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The contents of this gospel describe the birth and childhood of Mary, the mother of Jesus, her coming of age and betrothal to Joseph, and the birth and early childhood of Jesus. One of the work's high points is the Lament of [[Joachim and Anna|Anna]. A primary theme is the work and grace of God in Mary's life, Mary's personal purity, and her perpetual virginity before, during and after the birth of Jesus, as confirmed by the midwife after she gave birth, and tested by "Salome" who is perhaps intended for [[Salome]], later the disciple of Jesus mentioned at the [[Crucifixion]] by the author of the ''[[Gospel of Mark]]''. Though the book is not an official part of Christian canon and hence "apocryphal", the ''Gospel of James'' may be the earliest surviving document attesting the veneration of Mary and her continuing virginity (possible earlier ones being known only as quotes in later works.)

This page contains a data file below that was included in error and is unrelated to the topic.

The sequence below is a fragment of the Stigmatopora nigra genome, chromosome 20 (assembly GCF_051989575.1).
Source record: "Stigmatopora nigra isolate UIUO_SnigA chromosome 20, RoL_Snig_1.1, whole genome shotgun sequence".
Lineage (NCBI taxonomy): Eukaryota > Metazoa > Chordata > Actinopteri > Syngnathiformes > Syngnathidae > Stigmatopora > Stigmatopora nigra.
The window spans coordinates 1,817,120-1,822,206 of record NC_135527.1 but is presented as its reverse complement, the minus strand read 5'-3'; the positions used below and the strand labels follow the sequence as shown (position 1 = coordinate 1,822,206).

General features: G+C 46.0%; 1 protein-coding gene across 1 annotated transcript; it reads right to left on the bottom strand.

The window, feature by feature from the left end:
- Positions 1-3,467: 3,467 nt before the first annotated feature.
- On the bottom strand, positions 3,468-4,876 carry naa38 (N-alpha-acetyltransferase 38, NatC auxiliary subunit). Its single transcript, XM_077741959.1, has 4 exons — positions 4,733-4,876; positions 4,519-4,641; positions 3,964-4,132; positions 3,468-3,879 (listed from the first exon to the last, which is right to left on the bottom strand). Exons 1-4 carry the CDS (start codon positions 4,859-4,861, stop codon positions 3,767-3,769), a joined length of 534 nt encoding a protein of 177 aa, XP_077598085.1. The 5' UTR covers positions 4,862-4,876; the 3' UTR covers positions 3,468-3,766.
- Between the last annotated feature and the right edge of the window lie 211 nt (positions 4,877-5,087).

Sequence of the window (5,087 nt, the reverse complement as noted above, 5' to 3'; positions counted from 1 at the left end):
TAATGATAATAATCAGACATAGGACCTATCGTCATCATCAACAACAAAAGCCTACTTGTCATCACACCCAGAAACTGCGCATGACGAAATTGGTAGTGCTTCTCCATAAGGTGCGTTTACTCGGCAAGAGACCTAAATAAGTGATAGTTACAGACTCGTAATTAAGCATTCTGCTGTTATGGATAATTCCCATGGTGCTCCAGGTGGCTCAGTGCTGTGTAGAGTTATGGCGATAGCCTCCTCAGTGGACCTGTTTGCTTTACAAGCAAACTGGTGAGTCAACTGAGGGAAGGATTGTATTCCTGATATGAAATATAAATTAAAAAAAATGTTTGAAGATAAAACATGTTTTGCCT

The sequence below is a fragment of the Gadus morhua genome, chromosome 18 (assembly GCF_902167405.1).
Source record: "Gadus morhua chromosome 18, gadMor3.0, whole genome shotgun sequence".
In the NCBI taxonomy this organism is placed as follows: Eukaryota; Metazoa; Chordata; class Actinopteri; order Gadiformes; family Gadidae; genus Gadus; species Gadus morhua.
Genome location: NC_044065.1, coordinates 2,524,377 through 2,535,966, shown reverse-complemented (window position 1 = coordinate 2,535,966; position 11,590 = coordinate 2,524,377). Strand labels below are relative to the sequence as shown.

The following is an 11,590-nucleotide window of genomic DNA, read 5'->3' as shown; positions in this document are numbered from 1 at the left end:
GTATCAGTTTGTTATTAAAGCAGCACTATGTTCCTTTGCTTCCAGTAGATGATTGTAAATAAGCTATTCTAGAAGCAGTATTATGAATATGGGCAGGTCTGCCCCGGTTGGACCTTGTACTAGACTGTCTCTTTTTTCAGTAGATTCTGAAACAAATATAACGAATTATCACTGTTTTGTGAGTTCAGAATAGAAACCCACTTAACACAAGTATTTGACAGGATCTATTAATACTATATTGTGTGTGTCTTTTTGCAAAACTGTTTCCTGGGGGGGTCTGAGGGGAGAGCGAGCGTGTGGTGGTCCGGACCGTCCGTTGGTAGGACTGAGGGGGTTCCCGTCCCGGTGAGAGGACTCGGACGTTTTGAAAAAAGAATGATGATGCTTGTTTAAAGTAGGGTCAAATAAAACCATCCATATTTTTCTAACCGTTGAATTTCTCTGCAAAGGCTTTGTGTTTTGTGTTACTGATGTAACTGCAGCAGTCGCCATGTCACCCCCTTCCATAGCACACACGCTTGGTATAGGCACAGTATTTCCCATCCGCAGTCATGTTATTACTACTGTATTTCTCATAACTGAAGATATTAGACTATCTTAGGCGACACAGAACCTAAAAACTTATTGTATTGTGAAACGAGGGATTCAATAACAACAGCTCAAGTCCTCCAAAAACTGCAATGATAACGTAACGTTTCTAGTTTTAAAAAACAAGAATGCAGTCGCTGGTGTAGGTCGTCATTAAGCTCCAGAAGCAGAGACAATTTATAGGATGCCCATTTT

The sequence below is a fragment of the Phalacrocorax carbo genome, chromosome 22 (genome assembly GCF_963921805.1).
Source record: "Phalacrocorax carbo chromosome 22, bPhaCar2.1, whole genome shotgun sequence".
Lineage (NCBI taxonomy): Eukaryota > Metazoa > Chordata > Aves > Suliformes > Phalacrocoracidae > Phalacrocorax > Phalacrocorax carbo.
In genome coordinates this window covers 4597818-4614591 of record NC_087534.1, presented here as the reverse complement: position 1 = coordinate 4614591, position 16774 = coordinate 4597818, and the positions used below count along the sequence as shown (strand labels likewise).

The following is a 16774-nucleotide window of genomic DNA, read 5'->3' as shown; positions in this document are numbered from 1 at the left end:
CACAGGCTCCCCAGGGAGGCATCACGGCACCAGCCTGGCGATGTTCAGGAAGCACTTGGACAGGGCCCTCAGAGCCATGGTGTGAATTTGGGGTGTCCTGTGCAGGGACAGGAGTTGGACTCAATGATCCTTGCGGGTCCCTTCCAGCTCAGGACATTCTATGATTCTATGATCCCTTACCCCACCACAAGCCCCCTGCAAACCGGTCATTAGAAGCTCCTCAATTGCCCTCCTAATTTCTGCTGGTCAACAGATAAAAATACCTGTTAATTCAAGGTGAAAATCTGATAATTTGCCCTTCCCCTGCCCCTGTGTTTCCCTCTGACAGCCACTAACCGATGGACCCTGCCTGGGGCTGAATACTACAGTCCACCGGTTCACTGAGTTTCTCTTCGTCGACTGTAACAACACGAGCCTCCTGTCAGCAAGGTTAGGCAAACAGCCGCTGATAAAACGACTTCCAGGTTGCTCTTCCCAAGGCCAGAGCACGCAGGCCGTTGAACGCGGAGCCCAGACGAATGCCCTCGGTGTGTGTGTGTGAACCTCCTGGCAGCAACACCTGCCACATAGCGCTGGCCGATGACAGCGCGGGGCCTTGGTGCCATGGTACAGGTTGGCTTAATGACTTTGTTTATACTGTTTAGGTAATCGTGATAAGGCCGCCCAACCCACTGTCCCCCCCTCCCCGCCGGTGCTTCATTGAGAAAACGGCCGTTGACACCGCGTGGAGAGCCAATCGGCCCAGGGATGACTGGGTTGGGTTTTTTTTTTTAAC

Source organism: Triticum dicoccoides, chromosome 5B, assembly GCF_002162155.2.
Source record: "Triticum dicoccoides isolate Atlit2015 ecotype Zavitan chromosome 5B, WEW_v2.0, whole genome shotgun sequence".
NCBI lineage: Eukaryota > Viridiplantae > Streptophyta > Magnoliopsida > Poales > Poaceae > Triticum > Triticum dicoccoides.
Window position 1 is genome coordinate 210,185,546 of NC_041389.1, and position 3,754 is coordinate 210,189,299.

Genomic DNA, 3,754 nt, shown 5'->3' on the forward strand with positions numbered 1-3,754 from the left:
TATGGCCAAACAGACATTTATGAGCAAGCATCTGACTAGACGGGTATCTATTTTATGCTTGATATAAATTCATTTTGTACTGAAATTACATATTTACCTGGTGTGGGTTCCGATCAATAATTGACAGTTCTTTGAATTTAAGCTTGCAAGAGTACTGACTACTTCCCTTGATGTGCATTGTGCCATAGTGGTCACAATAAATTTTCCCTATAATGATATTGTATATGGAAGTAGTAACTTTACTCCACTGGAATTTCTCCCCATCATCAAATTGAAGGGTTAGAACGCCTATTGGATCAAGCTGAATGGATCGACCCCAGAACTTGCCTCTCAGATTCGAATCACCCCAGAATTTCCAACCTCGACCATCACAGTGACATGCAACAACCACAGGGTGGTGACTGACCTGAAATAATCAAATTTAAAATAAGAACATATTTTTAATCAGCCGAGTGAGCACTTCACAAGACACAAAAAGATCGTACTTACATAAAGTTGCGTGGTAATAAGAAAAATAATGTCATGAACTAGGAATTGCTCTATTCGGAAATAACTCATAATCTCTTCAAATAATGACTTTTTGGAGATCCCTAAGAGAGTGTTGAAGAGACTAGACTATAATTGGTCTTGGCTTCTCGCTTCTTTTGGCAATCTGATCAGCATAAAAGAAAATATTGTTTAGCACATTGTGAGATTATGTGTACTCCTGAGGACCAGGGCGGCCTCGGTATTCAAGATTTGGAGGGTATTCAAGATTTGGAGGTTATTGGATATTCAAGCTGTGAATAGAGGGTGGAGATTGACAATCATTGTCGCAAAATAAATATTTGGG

It is in three equal parts, the first eight chapters containing the story of Mary's own unique birth and childhood, the second eight chapters concerning the crisis posed by Mary's becoming a woman and thus her imminent pollution of the temple, her assignment to Joseph as guardian, and the tests of her virginity, and the last eight chapters relating the Nativity, with the visit of midwives, the hiding of Jesus from Herod in a feeding trough, and even the parallel hiding of John the Baptist from Herod in the hills with his mother [[Elizabeth]]. These legends appear to be embellishments upon the stories given in the gospels of Matthew and Luke.